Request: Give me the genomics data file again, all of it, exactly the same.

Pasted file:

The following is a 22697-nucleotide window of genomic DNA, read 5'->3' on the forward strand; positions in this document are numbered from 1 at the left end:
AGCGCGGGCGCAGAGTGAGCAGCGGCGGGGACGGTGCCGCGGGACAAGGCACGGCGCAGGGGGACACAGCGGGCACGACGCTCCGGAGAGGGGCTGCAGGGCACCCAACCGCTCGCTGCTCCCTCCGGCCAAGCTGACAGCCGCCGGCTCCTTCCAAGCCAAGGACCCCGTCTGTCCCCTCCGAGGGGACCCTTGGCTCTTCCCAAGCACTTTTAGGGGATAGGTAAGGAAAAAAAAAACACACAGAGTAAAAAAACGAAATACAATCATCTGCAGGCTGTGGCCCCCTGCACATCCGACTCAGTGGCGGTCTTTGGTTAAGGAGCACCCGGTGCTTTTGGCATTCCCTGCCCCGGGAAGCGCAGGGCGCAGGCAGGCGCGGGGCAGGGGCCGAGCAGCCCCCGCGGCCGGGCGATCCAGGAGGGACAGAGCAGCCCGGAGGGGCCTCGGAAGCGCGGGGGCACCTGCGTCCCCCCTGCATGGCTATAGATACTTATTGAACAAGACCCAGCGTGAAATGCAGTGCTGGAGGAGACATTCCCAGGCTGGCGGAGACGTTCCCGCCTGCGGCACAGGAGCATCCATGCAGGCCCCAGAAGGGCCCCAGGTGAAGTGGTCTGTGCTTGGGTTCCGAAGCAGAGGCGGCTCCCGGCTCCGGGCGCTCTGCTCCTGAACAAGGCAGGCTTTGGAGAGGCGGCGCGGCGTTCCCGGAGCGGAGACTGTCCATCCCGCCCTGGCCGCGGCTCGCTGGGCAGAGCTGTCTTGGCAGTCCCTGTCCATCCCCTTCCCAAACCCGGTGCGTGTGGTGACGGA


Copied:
The following is a 22697-nucleotide window of genomic DNA, read 5'->3' on the forward strand; positions in this document are numbered from 1 at the left end:
AGCGCGGGCGCAGAGTGAGCAGCGGCGGGGACGGTGCCGCGGGACAAGGCACGGCGCAGGGGGACACAGCGGGCACGACGCTCCGGAGAGGGGCTGCAGGGCACCCAACCGCTCGCTGCTCCCTCCGGCCAAGCTGACAGCCGCCGGCTCCTTCCAAGCCAAGGACCCCGTCTGTCCCCTCCGAGGGGACCCTTGGCTCTTCCCAAGCACTTTTAGGGGATAGGTAAGGAAAAAAAAAACACACAGAGTAAAAAAACGAAATACAATCATCTGCAGGCTGTGGCCCCCTGCACATCCGACTCAGTGGCGGTCTTTGGTTAAGGAGCACCCGGTGCTTTTGGCATTCCCTGCCCCGGGAAGCGCAGGGCGCAGGCAGGCGCGGGGCAGGGGCCGAGCAGCCCCCGCGGCCGGGCGATCCAGGAGGGACAGAGCAGCCCGGAGGGGCCTCGGAAGCGCGGGGGCACCTGCGTCCCCCCTGCATGGCTATAGATACTTATTGAACAAGACCCAGCGTGAAATGCAGTGCTGGAGGAGACATTCCCAGGCTGGCGGAGACGTTCCCGCCTGCGGCACAGGAGCATCCATGCAGGCCCCAGAAGGGCCCCAGGTGAAGTGGTCTGTGCTTGGGTTCCGAAGCAGAGGCGGCTCCCGGCTCCGGGCGCTCTGCTCCTGAACAAGGCAGGCTTTGGAGAGGCGGCGCGGCGTTCCCGGAGCGGAGACTGTCCATCCCGCCCTGGCCGCGGCTCGCTGGGCAGAGCTGTCTTGGCAGTCCCTGTCCATCCCCTTCCCAAACCCGGTGCGTGTGGTGACGGA